When the beam splitter 64 is used, the beam waists of the divided laser beams are formed at different positions in different channels, and the differences of the waist-forming positions arc determined by a vertical magnification of the optical system as a whole. Since this type of recording apparatus in most cases has a large reduction to perform high density image drawing, however, the differences of the waist-forming positions are extremely small and therefore negligible in practical use.

(6) Sixth Preferred Embodiment

Although the foregoing has described such an apparatus for recording an image on the photosensitive material FM which is wound around the rotation cylinder 40, the present invention is applicable to an apparatus which records an image on a photosensitive material FM which is carried on the inner surface of a cylinder.

FIG. 21 is a perspective view of a scanning part of this type of multibeam recording apparatus. In FIG. 21, a photosensitive material FM is carried by the inner surface of a holder 72 which resembles a hollow cylinder which is divided parallel to its axis. On the center line of curvature CL of the holder 72, a rotation mirror 74 having a reflective surface which is parallel to the center line CL is supported by a pair of frames 76 and 76 for free rotation. Connected to a motor 80 via a belt 78, the rotation mirror 74 rotates when driven by the motor 80. Below the rotation mirror 74, a stationary mirror 81 is fixed to the frames 76 and 76.

A ball screw 82 runs across the frames 76 and 76 and a beam head 84 is engaged with the ball screw 82. When a motor 86 rotates which is linked to an end of the ball screw 82, the beam head 84 slides in the sub scanning direction Y while guided by guides 88 and 88.

A rectangular prism 90 is mounted on the beam head 84. A plurality of laser beams LB originating from the light source unit 10 strike, through the reduction afocal optical system 20A and the afocal optical system 30, the rectangular prism 90 where they are reflected toward a converging lens 92 which is mounted on the beam head 84. Laser beams from the converging lens 92 are irradiated on the photosensitive material FM through the station mirror 78 and the rotation mirror 74.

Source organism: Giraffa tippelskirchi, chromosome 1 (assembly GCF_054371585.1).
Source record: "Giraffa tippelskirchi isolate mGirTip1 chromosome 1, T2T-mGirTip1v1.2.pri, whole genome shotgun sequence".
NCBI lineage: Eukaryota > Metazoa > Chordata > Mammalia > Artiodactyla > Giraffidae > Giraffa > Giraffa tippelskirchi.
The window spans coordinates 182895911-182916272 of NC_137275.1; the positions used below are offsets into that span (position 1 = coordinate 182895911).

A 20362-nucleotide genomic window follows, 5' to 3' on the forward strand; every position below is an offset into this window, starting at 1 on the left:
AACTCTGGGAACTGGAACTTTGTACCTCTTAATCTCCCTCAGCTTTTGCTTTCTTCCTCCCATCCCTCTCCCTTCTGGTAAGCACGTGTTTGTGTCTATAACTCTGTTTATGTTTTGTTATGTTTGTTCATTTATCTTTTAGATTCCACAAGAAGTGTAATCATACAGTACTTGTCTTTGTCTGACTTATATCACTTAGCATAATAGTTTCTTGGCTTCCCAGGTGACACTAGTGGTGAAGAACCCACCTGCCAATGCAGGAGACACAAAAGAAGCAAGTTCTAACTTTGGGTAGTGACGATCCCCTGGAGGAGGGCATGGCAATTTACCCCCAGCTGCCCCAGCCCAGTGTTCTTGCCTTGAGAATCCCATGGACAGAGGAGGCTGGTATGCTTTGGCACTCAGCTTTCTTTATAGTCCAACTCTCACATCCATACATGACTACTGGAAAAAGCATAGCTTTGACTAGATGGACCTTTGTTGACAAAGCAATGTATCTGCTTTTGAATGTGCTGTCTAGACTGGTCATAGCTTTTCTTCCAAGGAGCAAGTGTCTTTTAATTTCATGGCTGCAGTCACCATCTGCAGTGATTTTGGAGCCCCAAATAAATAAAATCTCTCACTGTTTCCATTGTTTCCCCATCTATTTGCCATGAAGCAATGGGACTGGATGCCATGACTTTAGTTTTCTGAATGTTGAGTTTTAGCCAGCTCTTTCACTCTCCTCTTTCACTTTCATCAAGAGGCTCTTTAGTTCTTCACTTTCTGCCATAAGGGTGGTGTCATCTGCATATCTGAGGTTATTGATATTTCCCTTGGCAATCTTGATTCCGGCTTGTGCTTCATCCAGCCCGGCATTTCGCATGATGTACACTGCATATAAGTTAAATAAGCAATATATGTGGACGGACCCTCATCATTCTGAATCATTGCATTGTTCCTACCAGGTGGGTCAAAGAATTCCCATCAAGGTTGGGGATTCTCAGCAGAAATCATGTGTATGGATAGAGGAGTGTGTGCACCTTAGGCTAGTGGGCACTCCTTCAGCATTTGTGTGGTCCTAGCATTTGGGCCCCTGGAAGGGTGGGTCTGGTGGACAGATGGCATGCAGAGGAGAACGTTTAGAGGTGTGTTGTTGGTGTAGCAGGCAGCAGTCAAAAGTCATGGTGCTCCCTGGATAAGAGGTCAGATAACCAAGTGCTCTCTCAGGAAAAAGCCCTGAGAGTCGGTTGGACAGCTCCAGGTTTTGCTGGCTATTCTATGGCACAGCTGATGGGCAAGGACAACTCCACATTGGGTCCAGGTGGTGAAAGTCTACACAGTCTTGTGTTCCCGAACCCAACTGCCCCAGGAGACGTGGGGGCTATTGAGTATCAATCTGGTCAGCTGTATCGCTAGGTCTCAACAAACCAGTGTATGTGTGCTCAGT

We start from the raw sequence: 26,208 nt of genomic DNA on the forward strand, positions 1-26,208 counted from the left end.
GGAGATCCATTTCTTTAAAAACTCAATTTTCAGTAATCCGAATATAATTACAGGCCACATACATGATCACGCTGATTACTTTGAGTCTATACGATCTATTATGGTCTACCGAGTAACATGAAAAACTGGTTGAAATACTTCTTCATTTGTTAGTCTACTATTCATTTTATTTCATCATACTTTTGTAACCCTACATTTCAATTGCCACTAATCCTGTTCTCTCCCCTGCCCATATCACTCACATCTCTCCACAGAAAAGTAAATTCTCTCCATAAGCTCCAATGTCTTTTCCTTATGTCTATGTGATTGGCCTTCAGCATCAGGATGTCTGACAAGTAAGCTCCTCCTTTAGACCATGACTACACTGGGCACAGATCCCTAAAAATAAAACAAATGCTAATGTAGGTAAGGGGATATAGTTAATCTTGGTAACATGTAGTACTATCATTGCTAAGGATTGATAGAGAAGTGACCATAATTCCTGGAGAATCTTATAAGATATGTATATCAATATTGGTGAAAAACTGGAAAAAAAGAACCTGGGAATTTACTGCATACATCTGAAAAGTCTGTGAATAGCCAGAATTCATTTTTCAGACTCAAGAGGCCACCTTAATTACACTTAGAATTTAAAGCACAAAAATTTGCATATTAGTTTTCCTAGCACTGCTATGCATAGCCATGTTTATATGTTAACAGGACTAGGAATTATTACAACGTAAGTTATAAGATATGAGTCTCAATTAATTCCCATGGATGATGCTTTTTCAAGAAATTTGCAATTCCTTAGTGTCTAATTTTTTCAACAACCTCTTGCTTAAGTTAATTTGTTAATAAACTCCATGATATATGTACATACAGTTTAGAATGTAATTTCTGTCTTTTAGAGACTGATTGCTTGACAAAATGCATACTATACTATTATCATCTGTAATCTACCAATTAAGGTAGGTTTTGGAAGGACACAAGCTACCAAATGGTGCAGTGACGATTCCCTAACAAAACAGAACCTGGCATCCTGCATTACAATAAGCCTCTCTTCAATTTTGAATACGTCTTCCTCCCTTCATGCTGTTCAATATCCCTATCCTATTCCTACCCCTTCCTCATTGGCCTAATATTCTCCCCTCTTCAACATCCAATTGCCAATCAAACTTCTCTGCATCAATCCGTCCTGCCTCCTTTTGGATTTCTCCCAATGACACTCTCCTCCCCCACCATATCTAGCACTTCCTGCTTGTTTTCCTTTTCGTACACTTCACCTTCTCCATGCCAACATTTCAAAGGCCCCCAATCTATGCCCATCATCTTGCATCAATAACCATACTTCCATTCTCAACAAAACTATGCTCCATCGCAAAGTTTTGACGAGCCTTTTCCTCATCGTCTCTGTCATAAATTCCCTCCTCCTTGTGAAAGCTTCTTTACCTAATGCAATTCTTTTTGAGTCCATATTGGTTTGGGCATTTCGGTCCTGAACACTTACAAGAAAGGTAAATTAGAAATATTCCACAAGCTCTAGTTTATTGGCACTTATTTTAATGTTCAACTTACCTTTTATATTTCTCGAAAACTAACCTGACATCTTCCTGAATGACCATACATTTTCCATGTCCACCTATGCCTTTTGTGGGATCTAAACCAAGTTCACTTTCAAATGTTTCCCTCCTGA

Thus, when laser beams from the afocal optical system 30 are scanned in the primary scanning direction X by driving the motor 80 and rotating the rotation mirror 74 while the beam head 84 is moved in the sub scanning direction Y by driving the motor 86, a desired image is recorded on the photosensitive material FM.

(7) Seventh Preferred Embodiment

FIG. 22 is a diagram of a multibeam recording apparatus according to a seventh preferred embodiment of the present invention. The multibeam recording apparatus comprises the light source unit 10 for emitting two laser beams, the reduction afocal optical system 20C which is formed by the off-axis paraboroid mirror 22a and the stereographic projection lens 24, the afocal optical system 30 which is formed by two lenses L18 and L19, and an XY stage 100 for mounting and two-dimensionally registering a target object 122.

In the light source unit 10, a laser beam LB5 from an argon laser 110 impinges on a beam splitter 116 through a shutter 112 and a reflecting mirror 114. Some components of the laser beam LB5 are reflected by the beam splitter 116 and the remaining components of the laser beam LB5 are transmitted by the beam splitter 116 and reflected by a mirror 118. Thus, in the light source unit 10, one laser beam LB5 is divided into two parallel laser beams LB6 an LB7 which will be emitted toward the reduction afocal optical system 20C. Although not shown in FIG. 22, the beam splitter 116 and the mirror 118 are linked to a drive mechanism so that the beam splitter 116 and the mirror 118 are individually movable in a direction Z in which the laser beam LB5 propagates. By adjusting a distance between the beam splitter 116 and the mirror 118, the beam pitch Pa of the laser beams LB6 and LB7 from the light source unit 10 is changed.